The gains in Indian bonds sparked by the RBI’s measures to ease the market’s debt-supply burden will peter out soon and foreigners are unlikely to buy unless govt finances improve, PineBridge Investments said
The gains in Indian bonds sparked by the central bank’s measures to ease the market’s debt-supply burden will peter out soon and foreigners are unlikely to buy unless government finances improve, according to PineBridge Investments.
“The gap in the government’s budget needs to be filled for foreign investors to return over the long-term," said Anders Faergemann, a London-based senior money manager at Pinebridge. Weak growth “tends to undermine any hope of a turnaround in the fiscal picture, and as a result, the RBI’s measures will only work to support the bond market temporarily."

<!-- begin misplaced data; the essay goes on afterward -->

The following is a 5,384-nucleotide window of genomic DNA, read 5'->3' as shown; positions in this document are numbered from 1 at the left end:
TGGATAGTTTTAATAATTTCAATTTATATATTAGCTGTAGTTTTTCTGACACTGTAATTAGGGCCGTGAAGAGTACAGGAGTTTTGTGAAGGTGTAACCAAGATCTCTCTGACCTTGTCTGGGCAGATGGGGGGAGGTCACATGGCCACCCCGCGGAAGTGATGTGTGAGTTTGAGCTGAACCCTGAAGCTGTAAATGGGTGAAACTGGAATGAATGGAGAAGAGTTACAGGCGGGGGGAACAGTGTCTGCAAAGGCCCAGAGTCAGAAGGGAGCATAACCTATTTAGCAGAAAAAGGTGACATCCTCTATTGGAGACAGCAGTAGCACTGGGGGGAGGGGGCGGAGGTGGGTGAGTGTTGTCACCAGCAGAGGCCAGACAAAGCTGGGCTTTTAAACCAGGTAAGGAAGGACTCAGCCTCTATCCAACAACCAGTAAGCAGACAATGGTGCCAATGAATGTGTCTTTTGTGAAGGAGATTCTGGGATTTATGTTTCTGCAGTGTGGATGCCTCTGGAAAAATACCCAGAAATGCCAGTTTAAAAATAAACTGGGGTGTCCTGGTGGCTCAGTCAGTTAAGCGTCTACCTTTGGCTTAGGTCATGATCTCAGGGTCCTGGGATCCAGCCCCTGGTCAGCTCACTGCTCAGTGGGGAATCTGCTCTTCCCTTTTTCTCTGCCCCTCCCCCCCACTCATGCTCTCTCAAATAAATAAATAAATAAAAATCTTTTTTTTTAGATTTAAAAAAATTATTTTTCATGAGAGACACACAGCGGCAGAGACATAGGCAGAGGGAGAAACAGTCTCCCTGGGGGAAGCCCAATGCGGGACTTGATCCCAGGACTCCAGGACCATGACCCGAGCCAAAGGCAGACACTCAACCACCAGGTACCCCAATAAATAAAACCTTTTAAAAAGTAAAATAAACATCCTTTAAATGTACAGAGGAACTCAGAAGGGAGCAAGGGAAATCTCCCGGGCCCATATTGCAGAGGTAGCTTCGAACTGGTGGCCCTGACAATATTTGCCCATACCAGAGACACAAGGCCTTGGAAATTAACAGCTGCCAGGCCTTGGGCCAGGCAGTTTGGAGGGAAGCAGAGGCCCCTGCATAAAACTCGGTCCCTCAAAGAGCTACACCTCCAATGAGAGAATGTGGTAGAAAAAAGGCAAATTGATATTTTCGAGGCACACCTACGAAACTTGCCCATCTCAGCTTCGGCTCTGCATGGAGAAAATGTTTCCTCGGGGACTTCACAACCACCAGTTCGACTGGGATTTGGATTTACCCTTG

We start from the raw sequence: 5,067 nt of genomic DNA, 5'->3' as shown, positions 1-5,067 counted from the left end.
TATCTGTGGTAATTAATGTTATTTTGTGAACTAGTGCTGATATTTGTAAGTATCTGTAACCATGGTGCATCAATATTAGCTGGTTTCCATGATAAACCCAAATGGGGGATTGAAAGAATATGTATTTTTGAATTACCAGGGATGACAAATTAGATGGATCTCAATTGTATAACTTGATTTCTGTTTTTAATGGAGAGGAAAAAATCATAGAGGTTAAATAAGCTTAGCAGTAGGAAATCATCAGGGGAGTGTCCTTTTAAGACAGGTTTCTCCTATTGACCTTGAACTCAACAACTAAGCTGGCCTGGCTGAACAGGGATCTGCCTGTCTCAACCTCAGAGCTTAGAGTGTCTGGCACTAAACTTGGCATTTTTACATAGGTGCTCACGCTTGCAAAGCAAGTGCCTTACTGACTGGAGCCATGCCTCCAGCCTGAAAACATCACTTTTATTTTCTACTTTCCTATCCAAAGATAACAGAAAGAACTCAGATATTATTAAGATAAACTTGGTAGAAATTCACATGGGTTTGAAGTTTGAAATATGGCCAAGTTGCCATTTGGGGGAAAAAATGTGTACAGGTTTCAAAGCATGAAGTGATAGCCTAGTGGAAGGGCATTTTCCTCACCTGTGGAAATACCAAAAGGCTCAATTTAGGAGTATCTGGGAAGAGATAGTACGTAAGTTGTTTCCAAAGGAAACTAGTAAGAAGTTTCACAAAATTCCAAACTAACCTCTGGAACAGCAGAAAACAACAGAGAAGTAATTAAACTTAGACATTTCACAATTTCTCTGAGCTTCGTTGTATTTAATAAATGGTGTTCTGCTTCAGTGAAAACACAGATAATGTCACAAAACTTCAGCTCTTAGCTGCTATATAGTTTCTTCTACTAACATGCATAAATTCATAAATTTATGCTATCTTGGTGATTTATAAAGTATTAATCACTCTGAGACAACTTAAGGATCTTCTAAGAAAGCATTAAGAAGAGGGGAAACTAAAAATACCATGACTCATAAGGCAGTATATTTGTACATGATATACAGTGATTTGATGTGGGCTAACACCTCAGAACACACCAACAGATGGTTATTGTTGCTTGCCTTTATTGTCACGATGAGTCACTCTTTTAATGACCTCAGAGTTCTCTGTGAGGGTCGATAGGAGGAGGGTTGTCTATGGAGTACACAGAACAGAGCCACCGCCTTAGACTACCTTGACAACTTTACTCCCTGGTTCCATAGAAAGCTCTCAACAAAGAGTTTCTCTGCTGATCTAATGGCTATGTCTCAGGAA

India’s benchmark 10-year bond is set for its best performance this week since January last year after the Reserve Bank of India announced a slew of measures including tweaks to banks’ accounting method to spur demand for government debt. RBI’s move came just as yields rose to the highest in four months on concerns over the government’s record ₹12 trillion ($164 billion) issuance plan.
That’s hardly improved foreigners’ appetite for Indian debt. Global holdings of Indian bonds continue to linger near a record low of ₹92,500 crore. The prospect of the budget deficit widening to more than double the original estimate, along with concerns of a sovereign rating downgrade to junk has kept foreigners away from one of Asia’s highest yielding debt.
Pinebridge’s Anders expects RBI’s steps to provide short-term relief. “We expect the upward trend in local bond yields to resume once the positive technical backdrop has cleared," he said.